GENEVA - Two to three million people across Afghanistan are likely to need extra food aid from September following drought and a poor wheat harvest this year, the United Nations food agency said on Wednesday. But Bradley Guerrant, the World Food Program's deputy director for the country, told a news conference WFP's Afghan operations were facing a shortfall of almost 50 percent in donor funding for 2011 and it had already had to scale back.
"Afghanistan is already one of the poorest and most food insecure countries in the world. Food insecurity affects 7.3 million people or 31 percent of the population," he said.
These are the people WFP helps in normal times, but the low winter and spring rainfalls, especially hitting pastoralist herders and subsistence farmers in the centre and north of the country, was adding to the numbers this year.
Afghan government officials were saying the wheat crop would be 28 percent -- or 1.9 million metric tons -- down on the 2010 yield. Although government reserves and private sector imports would cover much of the gap, shortages would still be serious.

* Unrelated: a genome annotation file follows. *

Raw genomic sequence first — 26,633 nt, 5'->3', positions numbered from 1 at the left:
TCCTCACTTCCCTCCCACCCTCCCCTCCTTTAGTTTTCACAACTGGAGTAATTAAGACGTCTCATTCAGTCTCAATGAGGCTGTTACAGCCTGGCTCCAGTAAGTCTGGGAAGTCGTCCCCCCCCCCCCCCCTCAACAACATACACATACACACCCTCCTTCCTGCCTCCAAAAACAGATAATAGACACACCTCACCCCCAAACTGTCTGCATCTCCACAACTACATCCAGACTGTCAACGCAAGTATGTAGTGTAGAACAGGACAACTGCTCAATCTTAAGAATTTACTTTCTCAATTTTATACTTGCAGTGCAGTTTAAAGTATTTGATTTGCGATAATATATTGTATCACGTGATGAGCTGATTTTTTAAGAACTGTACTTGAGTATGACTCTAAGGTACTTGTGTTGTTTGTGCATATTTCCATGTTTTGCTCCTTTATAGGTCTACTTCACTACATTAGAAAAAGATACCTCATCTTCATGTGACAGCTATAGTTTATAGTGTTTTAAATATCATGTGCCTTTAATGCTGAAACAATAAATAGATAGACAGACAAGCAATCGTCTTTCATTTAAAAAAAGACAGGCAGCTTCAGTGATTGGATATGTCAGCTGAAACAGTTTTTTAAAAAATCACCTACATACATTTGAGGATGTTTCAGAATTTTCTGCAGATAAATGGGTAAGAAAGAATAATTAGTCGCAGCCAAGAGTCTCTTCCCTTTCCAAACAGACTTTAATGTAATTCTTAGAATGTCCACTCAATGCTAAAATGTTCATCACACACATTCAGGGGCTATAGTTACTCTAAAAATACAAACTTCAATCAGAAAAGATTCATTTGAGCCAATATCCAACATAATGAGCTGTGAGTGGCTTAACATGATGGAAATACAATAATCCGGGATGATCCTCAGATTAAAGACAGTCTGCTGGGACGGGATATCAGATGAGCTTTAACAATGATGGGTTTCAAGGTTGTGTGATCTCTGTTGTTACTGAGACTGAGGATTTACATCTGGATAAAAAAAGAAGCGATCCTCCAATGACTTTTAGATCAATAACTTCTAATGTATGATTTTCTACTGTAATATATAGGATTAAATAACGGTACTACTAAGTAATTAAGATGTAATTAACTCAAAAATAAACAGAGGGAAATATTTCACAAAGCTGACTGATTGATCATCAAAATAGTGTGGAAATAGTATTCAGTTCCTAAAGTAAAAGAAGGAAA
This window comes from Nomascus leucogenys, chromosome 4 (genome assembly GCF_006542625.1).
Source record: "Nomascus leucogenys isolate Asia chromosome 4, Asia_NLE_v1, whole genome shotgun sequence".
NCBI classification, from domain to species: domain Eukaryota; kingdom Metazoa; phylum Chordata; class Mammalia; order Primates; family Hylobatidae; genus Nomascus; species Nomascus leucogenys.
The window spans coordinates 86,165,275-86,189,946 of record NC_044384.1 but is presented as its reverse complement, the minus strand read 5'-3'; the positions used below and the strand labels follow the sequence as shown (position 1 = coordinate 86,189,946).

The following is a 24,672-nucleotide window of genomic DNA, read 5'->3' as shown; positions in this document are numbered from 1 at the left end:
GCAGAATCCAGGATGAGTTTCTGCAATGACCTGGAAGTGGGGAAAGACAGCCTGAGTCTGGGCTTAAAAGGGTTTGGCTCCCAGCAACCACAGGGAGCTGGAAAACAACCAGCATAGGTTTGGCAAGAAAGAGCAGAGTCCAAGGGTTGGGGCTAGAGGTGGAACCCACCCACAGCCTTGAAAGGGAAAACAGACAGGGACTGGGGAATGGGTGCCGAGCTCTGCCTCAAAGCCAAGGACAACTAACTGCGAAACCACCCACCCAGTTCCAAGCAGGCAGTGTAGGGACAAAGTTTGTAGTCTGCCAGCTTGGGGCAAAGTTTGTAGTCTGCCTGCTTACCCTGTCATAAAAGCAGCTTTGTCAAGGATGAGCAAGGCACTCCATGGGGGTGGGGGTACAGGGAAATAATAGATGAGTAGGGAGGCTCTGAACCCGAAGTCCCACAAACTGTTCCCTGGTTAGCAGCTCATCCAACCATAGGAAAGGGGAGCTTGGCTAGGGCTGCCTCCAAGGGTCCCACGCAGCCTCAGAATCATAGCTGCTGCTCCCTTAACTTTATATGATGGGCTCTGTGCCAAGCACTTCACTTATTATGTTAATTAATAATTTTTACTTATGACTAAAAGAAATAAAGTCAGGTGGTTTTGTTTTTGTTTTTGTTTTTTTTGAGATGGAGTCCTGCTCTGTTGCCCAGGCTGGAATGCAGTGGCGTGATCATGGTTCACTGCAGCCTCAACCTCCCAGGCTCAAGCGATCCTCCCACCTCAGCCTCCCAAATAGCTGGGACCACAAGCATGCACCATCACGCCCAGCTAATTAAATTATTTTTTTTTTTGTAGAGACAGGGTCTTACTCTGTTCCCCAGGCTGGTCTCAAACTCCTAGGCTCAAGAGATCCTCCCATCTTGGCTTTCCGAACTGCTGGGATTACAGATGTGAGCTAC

"We estimate that 2 to 3 million people will likely require food assistance, starting in the early autumn," Guerrant added.
In total, about 300,000 tons of wheat would be needed.
But although WFP had a budget of $400 million (250 million pounds) annually from 2009-2011 for Afghanistan, so far this year it has received only $198 million from international donors among whom the United States was by far the largest, said Guerrant.
Overall budget cuts had affected United States aid funding around the globe, he said, but WFP had so far this year received only $110 million from Washington for its Afghan program compared with $365 million in 2009.
Afghanistan has been the scene of increasingly fierce fighting and violence since the 2001 U.S.-led invasion to drive al-Qaeda from its bases there and put an end to the rule of the strongly Islamic Taliban.
A suicide attack in Kapisa province, northeast of Kabul, killed five French soldiers and seriously wounded four others on Wednesday, the French president's office said.
Afghan President Hamid Karzai buried his assassinated brother on Wednesday then swiftly gave another brother a key role opened by the killing, in what could be a bid to stave off political infighting in the volatile south. (Reuters)